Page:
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Published May 8, 2019 | Published + Supplemental Material
Journal Article Open

Femtosecond time-resolved two-photon photoemission studies of ultrafast carrier relaxation in Cu_2O photoelectrodes


Cuprous oxide (Cu_2O) is a promising material for solar-driven water splitting to produce hydrogen. However, the relatively small accessible photovoltage limits the development of efficient Cu_2O based photocathodes. Here, femtosecond time-resolved two-photon photoemission spectroscopy has been used to probe the electronic structure and dynamics of photoexcited charge carriers at the Cu_2O surface as well as the interface between Cu_2O and a platinum (Pt) adlayer. By referencing ultrafast energy-resolved surface sensitive spectroscopy to bulk data we identify the full bulk to surface transport dynamics for excited electrons rapidly localized within an intrinsic deep continuous defect band ranging from the whole crystal volume to the surface. No evidence of bulk electrons reaching the surface at the conduction band level is found resulting into a substantial loss of their energy through ultrafast trapping. Our results uncover main factors limiting the energy conversion processes in Cu_2O and provide guidance for future material development.

Additional Information

© 2019 The Author(s). This article is licensed under a Creative Commons Attribution 4.0 International License, which permits use, sharing, adaptation, distribution and reproduction in any medium or format, as long as you give appropriate credit to the original author(s) and the source, provide a link to the Creative Commons license, and indicate if changes were made. The images or other third party material in this article are included in the article's Creative Commons license, unless indicated otherwise in a credit line to the material. If material is not included in the article's Creative Commons license and your intended use is not permitted by statutory regulation or exceeds the permitted use, you will need to obtain permission directly from the copyright holder. To view a copy of this license, visit http://creativecommons.org/licenses/by/4.0/. Received 09 November 2018; Accepted 23 April 2019; Published 08 May 2019. Data availability: The source data underlying Figs. 2a–d and 3 are available in Zenodo, https://doi.org/10.5281/zenodo.2628238. The source data for the Supplementary Figures are available from the corresponding author upon reasonable request. M.B., R.E. and D.F. thank P. Sippel for discussions. M.B. acknowledges funding from the Helmholtz Association through the Excellence network UniSysCat (ExNet-0024-1). This work was supported in part (S.T.O., H.A.A. and N.S.L.) through the Office of Science of the U.S. Department of Energy (DOE) under award no. DE-SC0004993 to the Joint Center for Artificial Photosynthesis, a DOE Energy Innovation Hub. D.F. acknowledges support by the German Research Foundation (DFG), project numbers PAK 981/1 and FR 4025/2-1. Author Contributions: M.B., D.F. and R.E. designed the experiments on samples provided by S.T.O, H.A.A., and N.S.L. M.B. and D.F. carried out the laser experiments and analyzed the data with the help of R. vdK and R.E. M.B., M.F., P.P., C.H. and D.F. performed the LEED and XPS measurements and analyzed the data. D.A.-R. performed the SEM/EDX experiments. K.S. performed the AFM measurements. M.B., R.E. and D.F. prepared the paper. All authors discussed the results and commented on the paper. The authors declare no competing interests.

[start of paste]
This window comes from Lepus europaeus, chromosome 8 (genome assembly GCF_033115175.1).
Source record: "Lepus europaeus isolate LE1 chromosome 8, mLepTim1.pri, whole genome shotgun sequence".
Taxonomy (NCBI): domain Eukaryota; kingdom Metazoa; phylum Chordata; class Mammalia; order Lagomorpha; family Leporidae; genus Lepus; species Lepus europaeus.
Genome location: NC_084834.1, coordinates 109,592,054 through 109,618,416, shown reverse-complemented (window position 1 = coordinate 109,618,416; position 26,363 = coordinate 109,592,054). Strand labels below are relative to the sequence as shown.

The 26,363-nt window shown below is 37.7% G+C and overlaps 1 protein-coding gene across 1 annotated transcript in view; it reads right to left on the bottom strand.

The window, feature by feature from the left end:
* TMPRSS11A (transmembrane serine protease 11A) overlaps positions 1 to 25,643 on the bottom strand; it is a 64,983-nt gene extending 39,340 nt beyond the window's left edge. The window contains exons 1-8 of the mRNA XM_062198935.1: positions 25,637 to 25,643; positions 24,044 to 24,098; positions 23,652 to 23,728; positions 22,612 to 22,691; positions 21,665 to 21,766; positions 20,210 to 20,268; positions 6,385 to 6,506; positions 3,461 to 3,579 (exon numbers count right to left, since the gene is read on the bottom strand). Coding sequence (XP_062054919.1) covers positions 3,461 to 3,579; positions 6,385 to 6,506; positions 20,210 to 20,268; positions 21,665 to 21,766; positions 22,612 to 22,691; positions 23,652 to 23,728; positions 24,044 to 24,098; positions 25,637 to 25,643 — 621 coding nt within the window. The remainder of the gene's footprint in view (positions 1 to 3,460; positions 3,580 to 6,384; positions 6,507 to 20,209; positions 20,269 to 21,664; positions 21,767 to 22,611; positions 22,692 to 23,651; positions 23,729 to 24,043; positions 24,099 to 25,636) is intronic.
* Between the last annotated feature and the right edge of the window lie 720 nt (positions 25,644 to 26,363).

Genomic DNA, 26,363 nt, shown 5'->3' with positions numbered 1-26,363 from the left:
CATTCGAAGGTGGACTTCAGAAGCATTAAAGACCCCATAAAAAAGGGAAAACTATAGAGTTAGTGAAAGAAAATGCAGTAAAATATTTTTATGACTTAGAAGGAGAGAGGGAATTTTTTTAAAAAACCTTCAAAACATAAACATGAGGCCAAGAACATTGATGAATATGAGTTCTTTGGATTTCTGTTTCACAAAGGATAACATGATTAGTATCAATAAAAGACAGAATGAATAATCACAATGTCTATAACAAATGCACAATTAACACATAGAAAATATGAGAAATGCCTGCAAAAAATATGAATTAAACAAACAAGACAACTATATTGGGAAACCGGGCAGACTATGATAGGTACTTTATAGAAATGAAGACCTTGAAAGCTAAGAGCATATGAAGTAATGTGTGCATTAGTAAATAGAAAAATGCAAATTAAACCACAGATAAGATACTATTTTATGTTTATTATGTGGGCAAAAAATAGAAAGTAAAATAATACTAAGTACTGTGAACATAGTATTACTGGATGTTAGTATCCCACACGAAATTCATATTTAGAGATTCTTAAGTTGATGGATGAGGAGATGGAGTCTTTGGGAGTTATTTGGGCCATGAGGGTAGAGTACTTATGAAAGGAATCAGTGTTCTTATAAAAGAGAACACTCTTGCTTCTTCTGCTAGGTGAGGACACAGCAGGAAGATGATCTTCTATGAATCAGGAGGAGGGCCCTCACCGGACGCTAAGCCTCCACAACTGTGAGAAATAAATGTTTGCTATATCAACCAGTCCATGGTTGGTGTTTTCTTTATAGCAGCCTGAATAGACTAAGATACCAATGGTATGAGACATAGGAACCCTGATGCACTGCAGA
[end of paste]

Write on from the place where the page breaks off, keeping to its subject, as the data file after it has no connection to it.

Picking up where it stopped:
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Published - s41467-019-10143-x.pdf

Supplemental Material - 41467_2019_10143_MOESM1_ESM.pdf

Supplemental Material - 41467_2019_10143_MOESM2_ESM.pdf


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